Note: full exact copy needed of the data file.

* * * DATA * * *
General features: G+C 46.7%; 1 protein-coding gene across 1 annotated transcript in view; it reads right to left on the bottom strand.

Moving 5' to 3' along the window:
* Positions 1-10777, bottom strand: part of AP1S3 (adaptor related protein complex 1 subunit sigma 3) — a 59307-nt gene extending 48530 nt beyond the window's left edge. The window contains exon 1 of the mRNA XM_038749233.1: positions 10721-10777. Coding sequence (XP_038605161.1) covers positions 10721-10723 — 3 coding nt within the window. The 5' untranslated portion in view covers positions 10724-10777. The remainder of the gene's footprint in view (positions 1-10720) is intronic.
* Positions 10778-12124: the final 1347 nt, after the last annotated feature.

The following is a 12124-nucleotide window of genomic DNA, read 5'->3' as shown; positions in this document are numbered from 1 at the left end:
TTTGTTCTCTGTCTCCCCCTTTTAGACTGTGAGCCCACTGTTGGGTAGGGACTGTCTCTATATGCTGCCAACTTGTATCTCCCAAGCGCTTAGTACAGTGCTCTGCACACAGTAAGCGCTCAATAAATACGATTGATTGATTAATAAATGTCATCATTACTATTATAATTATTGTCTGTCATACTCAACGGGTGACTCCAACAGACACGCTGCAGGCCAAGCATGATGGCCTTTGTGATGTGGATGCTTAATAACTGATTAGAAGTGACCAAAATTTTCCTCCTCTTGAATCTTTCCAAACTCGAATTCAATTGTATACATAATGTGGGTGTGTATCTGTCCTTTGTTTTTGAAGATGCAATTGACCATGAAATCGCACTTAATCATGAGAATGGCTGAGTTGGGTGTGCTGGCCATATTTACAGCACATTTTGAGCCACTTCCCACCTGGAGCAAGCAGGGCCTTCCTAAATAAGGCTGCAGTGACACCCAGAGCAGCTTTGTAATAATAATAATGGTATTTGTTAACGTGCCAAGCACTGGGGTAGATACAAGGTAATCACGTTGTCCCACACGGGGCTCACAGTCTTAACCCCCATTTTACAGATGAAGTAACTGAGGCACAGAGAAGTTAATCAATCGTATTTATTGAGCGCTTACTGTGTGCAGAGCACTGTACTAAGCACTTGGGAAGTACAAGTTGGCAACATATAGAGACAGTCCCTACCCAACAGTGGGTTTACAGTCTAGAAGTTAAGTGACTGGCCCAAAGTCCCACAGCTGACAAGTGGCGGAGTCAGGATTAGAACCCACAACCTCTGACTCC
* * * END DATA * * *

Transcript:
General features: G+C 46.7%; 1 protein-coding gene across 1 annotated transcript in view; it reads right to left on the bottom strand.

Moving 5' to 3' along the window:
* Positions 1-10777, bottom strand: part of AP1S3 (adaptor related protein complex 1 subunit sigma 3) — a 59307-nt gene extending 48530 nt beyond the window's left edge. The window contains exon 1 of the mRNA XM_038749233.1: positions 10721-10777. Coding sequence (XP_038605161.1) covers positions 10721-10723 — 3 coding nt within the window. The 5' untranslated portion in view covers positions 10724-10777. The remainder of the gene's footprint in view (positions 1-10720) is intronic.
* Positions 10778-12124: the final 1347 nt, after the last annotated feature.

The following is a 12124-nucleotide window of genomic DNA, read 5'->3' as shown; positions in this document are numbered from 1 at the left end:
TTTGTTCTCTGTCTCCCCCTTTTAGACTGTGAGCCCACTGTTGGGTAGGGACTGTCTCTATATGCTGCCAACTTGTATCTCCCAAGCGCTTAGTACAGTGCTCTGCACACAGTAAGCGCTCAATAAATACGATTGATTGATTAATAAATGTCATCATTACTATTATAATTATTGTCTGTCATACTCAACGGGTGACTCCAACAGACACGCTGCAGGCCAAGCATGATGGCCTTTGTGATGTGGATGCTTAATAACTGATTAGAAGTGACCAAAATTTTCCTCCTCTTGAATCTTTCCAAACTCGAATTCAATTGTATACATAATGTGGGTGTGTATCTGTCCTTTGTTTTTGAAGATGCAATTGACCATGAAATCGCACTTAATCATGAGAATGGCTGAGTTGGGTGTGCTGGCCATATTTACAGCACATTTTGAGCCACTTCCCACCTGGAGCAAGCAGGGCCTTCCTAAATAAGGCTGCAGTGACACCCAGAGCAGCTTTGTAATAATAATAATGGTATTTGTTAACGTGCCAAGCACTGGGGTAGATACAAGGTAATCACGTTGTCCCACACGGGGCTCACAGTCTTAACCCCCATTTTACAGATGAAGTAACTGAGGCACAGAGAAGTTAATCAATCGTATTTATTGAGCGCTTACTGTGTGCAGAGCACTGTACTAAGCACTTGGGAAGTACAAGTTGGCAACATATAGAGACAGTCCCTACCCAACAGTGGGTTTACAGTCTAGAAGTTAAGTGACTGGCCCAAAGTCCCACAGCTGACAAGTGGCGGAGTCAGGATTAGAACCCACAACCTCTGACTCC